Based on his actions I wouldn’t be surprised if Ned’s biggest nightmare is for a player to go down and there be no replacement and him to get fired. Injuries have to concern any GM, but a good GM strikes a balance between risk and contingency plans.

          • Anonymous

            I agree with you there completely. Ned is not a good GM who can walk that fine line between a safe bench and a risky bench with some upside.

  11. Bobo the chimp GM probably refers to Tommy LaSorda during his stint as GM.

  12. I am having difficulty ascertaining Ned’s general worth without a full blown Cogs and Dogs from @Jon_Weisman:disqus . Just sayin’.

  13. Yankees have four home runs today – and are losing 6-4 in the sixth inning to the Braves, who also have four home runs.

    • Anonymous

      And now it’s 5 for the Braves.

      • Anonymous

        Takes us almost two weeks to do that.

        • Anonymous

          2 weeks at best.

          • Anonymous

            It took me a few moments to remember our last one, Rivera’s 3 run shot i believe (I may be wrong)

  14. Anonymous

    Holy Jay Howell Batman, Joel Peralta was tossed out of the Nats/Rays game last night (without even throwing a pitch) for having pine tar in his glove.  The umpire said it was a lot of pine tar. The fact that Peralta was a Nat a couple of years ago might have factored into the discovery.

    • Anonymous

      Davey Johnson was the manager who called the umps attention to it in ’88 and last night.

      • Anonymous

        If memory serves me correctly, I believe Jay Howell was ejected from game 3. That was the game where Gibby made that fantastic catch falling down on the wet grass at Shea.

  15. Anonymous

    I don’t believe Johnson ever managed Jay Howell though.  This is one where we are going to hear for a while about baseball’s unwritten rules.

    • Anonymous

      Not to mention manliness and clutchiness.  One of them is next to godliness.  Or at least close to it. Or maybe that’s cleanliness.  

  16. Anonymous

    Tonight’s starting lineup anyone?  How do you guys get that so early anyway?

    • Anonymous

      Well, I know you can make up the Gameday website address for the game pretty easily.  For tonight’s it’s  However, the lineup isn’t available there yet.
      I don’t know if there’s anyplace you can get it earlier than that.

    • Gordon SS
      Herrera RF
      Ethier DH
      Rivera 1B
      Hairston 2B
      Abreu LF
      Uribe 3B
      Gwynn CF
      Ellis C
      (Eovaldi P)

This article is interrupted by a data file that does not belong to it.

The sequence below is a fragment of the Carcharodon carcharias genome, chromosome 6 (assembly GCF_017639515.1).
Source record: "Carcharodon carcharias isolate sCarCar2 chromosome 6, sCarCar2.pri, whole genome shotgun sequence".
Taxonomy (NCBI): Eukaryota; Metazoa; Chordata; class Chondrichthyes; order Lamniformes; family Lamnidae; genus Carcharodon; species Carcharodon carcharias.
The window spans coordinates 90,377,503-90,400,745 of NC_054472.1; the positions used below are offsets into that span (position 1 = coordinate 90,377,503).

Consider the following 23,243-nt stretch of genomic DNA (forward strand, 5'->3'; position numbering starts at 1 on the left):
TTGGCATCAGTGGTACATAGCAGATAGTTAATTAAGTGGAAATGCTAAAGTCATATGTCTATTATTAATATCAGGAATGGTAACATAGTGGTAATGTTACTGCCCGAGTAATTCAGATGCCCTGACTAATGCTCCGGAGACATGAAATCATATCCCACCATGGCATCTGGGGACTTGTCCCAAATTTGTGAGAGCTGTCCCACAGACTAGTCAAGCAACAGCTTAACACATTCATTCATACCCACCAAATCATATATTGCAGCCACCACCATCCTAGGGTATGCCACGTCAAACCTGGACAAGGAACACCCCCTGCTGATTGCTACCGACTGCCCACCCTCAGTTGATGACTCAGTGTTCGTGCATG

The Dodgers tweet it out some hours before each game.

      • Anonymous

        The ignominy: AJ Ellis hitting ninth!  He has the highest on-base percentage of any player on the team save for the injured Matt Kemp. Maybe a genius from St. Louis drew up this lineup so that there would be more runners on base for Ethier to strand. 

      • Anonymous

        Mattingly still fascinated with playing Uribe :(

  17. In the category of “amusing author tricks which pay homage to his favorite baseball team” I ran across this one yesterday in a book entitled “Off Armageddon Reef,” a 2007 sci-fi novel by David Weber which takes place on a planet a long way from here but colonized by exiles from Earth. The title game of the Kingdom Championship Series is in the 7th inning of Game Seven and the home team Krakens are down by two with the bases loaded, their weak-hitting pitcher up and their shortstop on deck. The pitcher’s name? Zhan Smolth. The shortstop’s name? Rafayl Furkal.

    Smolth hits a triple on an 0-2 count, clearing the bases and putting the Krakens ahead. Furkal then drags a bunt down the first base line as Smolth takes off for home. Smolth makes it and Furkal beats the throw to first. Krakens up by two.

    Unfortunately, at that point the narrative moves on and the reader never finds out whether Smolth or the bullpen hold the lead. Rats.

    • Anonymous

      Please oh please tell me somebody uttered the line “Release the Krakens. . . from their obligation to pay Smolth through next season.”

      •  Heck no! He was an All-Star pitcher who just hit the triple which put the team ahead in Game 7! Why would they want to be rid of him?

  18. Anonymous

    Wow, that Dbacks-Mariners final score sounds like a football game!

    • Anonymous

      A thrilling 1- nil match where both teams peppered the opponent’s goal?

      • Anonymous

        No, two touchdowns beating a touchdown and a field goal.